Explains how to select a proper venue in personal injury cases.
Clients often wonder how lawyers determine the correct court to hear their case when we file a lawsuit to recover damages for personal injuries. While jurisdiction says in what court you file your lawsuit, “venue” is the county where you file your action. The location for filing a civil case is determined by the general venue statute or, when applicable, by a special venue statute governing the cause of action. The general statute lists several different grounds that can be used to support venue, and, as a consequence, it is possible to have a situation where more than one county is the proper venue for you to file your lawsuit. For example, in a car accident case, if the driver that hit you lives in Miami-Dade county, the owner of the car lives in Broward County, and the accident happened in Monroe County, you can choose which of those three counties to file your personal injury lawsuit in. Some specific venue statutes offer a choice of venue while others limit venue to only one county. The purpose of a venue statute is to ensure that litigation will be conducted in the forum that will cause the least amount of inconvenience and expense to the parties who are required to answer and defend the action. However, these considerations are subject to the plaintiff’s right to select venue when more than one alternative is provided by statute. The plaintiff has the privilege of selecting venue from among the alternatives provided.
When Venue is Proper in Multiple Counties
If venue is proper in more than one county, the plaintiff has the right to select the county where the action is filed. Under Florida law, the plaintiff’s choice of venue is presumed to be correct. This means that a trial judge must honor the plaintiff’s selection of the forum as long as that selection falls within one of the alternatives set out in the applicable venue statute. While the plaintiff has the ability to choose the venue in which he or she files, that right is not absolute. If the defendant believes that the plaintiff has selected a venue which is not permitted under the law, the defendant may file an objection and ask the court to transfer the case to a different forum. Moreover, even if all the parties agree that the plaintiff’s choice of venue is permissible, the defendant still may ask the court to transfer the case to a different forum if a good cause is presented, such as one that avoids substantial inconvenience to the parties or witnesses. However, if the defendant wants to challenge the venue of the action, the burden is on the defendant to show that venue is incorrect and that the case should be transferred to another county.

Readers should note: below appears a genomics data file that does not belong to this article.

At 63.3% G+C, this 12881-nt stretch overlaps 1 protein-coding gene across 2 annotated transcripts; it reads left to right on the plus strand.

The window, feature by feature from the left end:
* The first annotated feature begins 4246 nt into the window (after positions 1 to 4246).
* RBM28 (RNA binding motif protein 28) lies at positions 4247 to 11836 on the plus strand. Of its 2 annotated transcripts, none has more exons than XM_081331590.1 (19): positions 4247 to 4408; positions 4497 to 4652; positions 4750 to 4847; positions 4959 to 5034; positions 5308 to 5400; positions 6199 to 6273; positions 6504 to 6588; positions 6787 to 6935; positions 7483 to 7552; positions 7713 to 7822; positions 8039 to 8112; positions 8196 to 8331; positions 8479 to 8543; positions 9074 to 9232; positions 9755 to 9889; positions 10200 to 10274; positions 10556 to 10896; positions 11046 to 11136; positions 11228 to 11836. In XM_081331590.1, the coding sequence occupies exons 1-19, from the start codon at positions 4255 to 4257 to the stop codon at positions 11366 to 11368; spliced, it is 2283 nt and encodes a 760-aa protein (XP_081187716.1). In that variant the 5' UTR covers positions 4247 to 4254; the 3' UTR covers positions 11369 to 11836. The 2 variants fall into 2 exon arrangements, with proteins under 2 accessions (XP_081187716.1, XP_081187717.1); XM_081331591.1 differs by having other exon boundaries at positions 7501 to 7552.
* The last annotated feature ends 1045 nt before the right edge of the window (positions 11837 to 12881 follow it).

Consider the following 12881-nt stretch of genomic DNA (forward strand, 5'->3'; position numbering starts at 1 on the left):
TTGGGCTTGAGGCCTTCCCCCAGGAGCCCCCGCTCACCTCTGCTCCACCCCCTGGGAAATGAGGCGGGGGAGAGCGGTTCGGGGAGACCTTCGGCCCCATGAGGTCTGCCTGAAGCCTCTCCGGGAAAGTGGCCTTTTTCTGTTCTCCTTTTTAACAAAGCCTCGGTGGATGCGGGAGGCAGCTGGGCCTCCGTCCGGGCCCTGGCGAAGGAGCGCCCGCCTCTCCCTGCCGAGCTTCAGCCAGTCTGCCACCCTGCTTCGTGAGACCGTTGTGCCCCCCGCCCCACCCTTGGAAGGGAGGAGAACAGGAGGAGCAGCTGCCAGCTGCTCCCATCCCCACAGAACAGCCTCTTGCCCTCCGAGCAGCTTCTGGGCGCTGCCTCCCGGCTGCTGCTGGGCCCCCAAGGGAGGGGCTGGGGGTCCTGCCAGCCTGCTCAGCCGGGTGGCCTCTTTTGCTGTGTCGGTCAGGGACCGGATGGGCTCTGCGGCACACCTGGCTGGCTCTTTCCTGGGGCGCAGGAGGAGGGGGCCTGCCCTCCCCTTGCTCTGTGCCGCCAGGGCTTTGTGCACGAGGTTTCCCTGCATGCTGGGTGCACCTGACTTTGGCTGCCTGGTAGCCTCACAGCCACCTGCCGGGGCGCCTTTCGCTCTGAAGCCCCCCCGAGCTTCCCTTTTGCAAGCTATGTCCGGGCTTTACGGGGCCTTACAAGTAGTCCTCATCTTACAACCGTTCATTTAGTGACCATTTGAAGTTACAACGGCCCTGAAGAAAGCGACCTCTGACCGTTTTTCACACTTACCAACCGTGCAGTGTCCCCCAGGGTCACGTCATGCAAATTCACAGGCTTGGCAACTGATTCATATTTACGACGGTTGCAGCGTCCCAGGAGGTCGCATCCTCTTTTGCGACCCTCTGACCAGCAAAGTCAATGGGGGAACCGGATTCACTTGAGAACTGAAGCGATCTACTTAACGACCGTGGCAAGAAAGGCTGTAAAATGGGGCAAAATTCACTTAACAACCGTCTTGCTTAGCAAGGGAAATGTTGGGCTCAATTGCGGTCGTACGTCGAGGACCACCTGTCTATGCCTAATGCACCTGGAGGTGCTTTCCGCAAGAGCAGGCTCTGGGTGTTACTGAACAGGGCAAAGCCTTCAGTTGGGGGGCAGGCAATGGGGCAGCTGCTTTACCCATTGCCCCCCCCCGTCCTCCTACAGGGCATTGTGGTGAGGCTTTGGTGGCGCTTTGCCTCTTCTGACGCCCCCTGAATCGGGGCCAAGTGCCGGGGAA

Venue in Florida
In most cases, the alternatives will be those listed in the general venue statute; that is, the action may be filed where the cause of action accrued, where the defendant resides, or where the property in litigation is situated. If the defendant resides in one county and the cause of action accrued in another, the plaintiff may file suit in either county. To put it more simply, venue is in the county where the person or business entity you are suing lives or does business or the county where the dispute arose, like where an accident happened, or where a contract was entered into or broken. In tort actions, the cause of action accrues where the tort occurs, that is, when the act creating the right to bring the suit has occurred. Thus, generally, a cause of action for tort is said to accrue, for venue purposes, in the county where the act or omission creating the right to bring the action occurred, even if the plaintiff may have suffered damages, and the defendant’s negligent conduct occurred in another county.
More specifically, a tort claim is deemed to have accrued where the last event necessary to make the defendant liable for the tort took place or where the harmful effect of the defendant’s acts first took effect; that is, the cause of action accrues where the plaintiff first suffers injury. Generally, the plaintiff’s choice of venue will not be defeated because there are subsequent claims made between the defendants or against other parties in the same case. A defendant does not have a right to select a new venue on a crossclaim because the action asserted by the crossclaim is one that is ancillary to the main proceeding initiated by the plaintiff. For the same reason, a defendant has no right to select a new venue on a third-party complaint filed against a new party to the litigation. A third-party complaint is like a cross claim in the respect that it initiates a proceeding that is ancillary to the action stated in the initial pleading.
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